Share

Did You Know?

While the Chicago region’s population grew by 18 percent since 1980, the traffic increased by 66 percent in the same period.

Sorting out the pros and cons of CTA’s new Ventra Card

If you read Wednesday’s Tribune headline, CTA's Ventra debit option rife with fees, you might wonder why CTA is sticking transit riders with a bunch of new fees. Read beyond the headline, and you’ll find that’s a bit overstated./

Let’s start with this: The new Ventra card will be very similar to the current Chicago Card as a touch-and-go, reloadable transit fare card for CTA and PACE. There are two big changes coming that we know of.

  1. People with state-of-the-art credit cards will be able to use those to pay transit fares and won’t need a Ventra card. Fewer cards in your wallet and streamlined payment — nice!
  2. You will have the OPTION to use the Ventra card as a debit card to buy things like food, clothes, etc. from retailers. In short, Ventra gives you a transit account and an optional debit account for other purchases. This is what the Tribune story focuses on, and we can thank them for alerting us to these fees, which will help people decide whether to opt for the debit feature.

As with any debit card you would get from a bank or Master Card, you'll pay various fees — fees that are often lost in the fine print until you get your bill — to use and manage the debit function. So, if you don’t want to deal with the fees or just don’t need another debit/credit card, then don’t activate the debit function on the Ventra card. Let’s hope this is clear and people don’t accidentally register for the debit feature.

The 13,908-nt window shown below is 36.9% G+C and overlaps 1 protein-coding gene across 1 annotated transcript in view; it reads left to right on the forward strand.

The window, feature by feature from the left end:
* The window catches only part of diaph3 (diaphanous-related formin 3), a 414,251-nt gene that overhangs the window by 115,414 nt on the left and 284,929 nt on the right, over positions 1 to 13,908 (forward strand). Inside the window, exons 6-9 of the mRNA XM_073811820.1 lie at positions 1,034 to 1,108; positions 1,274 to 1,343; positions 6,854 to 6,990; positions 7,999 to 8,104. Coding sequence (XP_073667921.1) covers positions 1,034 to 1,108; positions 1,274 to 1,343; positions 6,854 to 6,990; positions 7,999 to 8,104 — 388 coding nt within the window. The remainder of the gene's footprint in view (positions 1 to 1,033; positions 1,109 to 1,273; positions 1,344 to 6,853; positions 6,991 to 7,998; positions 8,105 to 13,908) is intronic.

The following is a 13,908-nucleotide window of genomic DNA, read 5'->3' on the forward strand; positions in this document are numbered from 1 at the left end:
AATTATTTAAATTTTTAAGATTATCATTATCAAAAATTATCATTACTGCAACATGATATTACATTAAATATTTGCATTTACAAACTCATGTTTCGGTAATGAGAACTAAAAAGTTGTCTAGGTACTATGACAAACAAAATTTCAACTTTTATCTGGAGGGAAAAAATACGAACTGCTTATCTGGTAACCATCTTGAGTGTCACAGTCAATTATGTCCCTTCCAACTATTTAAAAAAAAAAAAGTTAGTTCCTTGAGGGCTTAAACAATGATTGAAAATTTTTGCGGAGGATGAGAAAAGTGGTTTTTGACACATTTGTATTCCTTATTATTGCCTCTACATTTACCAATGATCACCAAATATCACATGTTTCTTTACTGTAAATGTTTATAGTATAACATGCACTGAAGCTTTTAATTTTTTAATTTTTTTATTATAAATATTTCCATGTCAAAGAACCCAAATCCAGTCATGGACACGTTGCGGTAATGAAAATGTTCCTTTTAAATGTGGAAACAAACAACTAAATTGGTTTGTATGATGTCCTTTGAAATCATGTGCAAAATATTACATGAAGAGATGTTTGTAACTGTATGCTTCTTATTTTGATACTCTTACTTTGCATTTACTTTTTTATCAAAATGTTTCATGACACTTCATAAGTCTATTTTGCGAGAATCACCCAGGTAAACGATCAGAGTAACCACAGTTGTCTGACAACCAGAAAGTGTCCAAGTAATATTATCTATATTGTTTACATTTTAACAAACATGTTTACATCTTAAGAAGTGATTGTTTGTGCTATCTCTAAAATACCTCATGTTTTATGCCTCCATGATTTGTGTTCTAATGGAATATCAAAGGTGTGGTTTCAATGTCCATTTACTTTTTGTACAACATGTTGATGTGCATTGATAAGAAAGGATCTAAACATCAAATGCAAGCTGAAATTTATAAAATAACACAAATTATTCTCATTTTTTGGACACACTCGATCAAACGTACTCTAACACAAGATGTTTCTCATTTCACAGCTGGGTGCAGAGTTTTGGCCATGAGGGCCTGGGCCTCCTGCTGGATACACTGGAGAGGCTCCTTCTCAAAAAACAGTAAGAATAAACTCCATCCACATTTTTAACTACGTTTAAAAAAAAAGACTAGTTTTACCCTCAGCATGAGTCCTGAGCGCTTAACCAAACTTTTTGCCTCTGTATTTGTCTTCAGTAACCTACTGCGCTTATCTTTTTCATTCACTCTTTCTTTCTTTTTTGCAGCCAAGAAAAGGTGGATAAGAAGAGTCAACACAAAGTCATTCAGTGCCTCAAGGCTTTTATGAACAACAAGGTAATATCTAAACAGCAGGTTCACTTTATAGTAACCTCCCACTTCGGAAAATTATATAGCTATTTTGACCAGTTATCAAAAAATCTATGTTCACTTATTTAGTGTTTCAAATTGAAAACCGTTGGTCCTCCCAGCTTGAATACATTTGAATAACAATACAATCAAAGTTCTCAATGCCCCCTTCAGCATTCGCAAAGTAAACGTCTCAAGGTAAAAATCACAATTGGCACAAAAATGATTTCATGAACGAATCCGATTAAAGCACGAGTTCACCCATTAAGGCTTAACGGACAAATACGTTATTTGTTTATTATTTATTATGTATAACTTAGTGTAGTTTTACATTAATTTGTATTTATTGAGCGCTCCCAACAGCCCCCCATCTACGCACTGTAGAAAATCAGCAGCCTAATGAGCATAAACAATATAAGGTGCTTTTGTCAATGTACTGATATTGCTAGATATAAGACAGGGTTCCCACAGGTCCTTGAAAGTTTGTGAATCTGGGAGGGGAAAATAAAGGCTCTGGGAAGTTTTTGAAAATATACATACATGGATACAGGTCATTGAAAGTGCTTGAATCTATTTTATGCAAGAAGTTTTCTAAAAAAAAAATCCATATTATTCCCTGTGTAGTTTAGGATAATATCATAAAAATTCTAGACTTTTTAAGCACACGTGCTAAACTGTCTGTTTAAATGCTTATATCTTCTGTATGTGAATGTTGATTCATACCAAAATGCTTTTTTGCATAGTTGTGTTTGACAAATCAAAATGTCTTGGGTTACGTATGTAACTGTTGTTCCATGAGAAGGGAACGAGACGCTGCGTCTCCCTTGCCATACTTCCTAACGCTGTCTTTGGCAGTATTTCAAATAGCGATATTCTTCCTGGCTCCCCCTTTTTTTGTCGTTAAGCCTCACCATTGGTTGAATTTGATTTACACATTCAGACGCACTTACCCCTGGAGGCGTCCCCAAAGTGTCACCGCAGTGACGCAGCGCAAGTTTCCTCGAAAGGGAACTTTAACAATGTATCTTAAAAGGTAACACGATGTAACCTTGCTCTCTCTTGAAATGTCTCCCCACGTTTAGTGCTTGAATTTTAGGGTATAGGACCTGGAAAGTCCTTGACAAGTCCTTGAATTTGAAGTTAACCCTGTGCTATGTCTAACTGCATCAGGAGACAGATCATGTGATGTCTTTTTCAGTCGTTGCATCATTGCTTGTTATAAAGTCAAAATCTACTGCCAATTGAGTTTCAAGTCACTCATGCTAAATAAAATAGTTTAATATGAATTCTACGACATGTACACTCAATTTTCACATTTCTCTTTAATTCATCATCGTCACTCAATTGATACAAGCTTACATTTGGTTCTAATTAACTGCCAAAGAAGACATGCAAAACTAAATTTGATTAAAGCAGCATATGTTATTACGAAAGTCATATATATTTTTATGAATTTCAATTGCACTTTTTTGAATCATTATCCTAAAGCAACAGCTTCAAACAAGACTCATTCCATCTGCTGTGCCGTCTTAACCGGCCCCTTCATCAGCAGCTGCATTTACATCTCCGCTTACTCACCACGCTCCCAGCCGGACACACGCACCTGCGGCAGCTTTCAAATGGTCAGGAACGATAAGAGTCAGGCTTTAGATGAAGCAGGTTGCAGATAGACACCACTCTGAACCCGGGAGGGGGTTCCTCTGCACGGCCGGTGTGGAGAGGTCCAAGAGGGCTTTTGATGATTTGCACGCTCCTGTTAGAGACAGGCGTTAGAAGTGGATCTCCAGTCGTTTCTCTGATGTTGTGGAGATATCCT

At the same time, I fear some people might read the news articles and think all these new fees apply to paying for transit with Ventra, which they don’t. So how does Ventra compare to the Chicago Card in that respect? Lose your card, pay $5 for replacement — same as the Chicago Card.

There are some new transit account fees we don’t like, including the “dormancy” fee of $5/month that would be assessed for accounts that are inactive 18 months or more. And we hear employers will be charged $1.50 per month for making pre-tax transit benefit payments on behalf of their employees. Currently, RTA charges 50 cents per month and the CTA/Chicago Card nothing. This fee increase makes the transit benefit less attractive for employers to participate in.

There is much discussion about what Ventra means for “unbanked,” low income people. CTA says it gives them access to financial instruments they don’t currently have or that they have to pay more for at currency exchanges. Others worry that low income people will sign up for the Ventra debit card feature, not understanding that they have to pay the fees.

That’s a fair concern. We also worry about low income people paying the escalated $3 fare for single use cards rather than getting the Ventra card, which requires going through the registration process and making a minimum $5 purchase.

Ideally, everyone will switch to touch-and-go Ventra cards and personal credit cards (which means faster loading of buses and trains), avoid the single use cards, and knowingly decide whether to opt into the debit feature. CTA needs to step up the outreach to make this happen.

This blog post was updated March 28, 2013 to clarify that the $1.50/month charge for transit-benefit administration is paid by employers — not customers. 

Tags: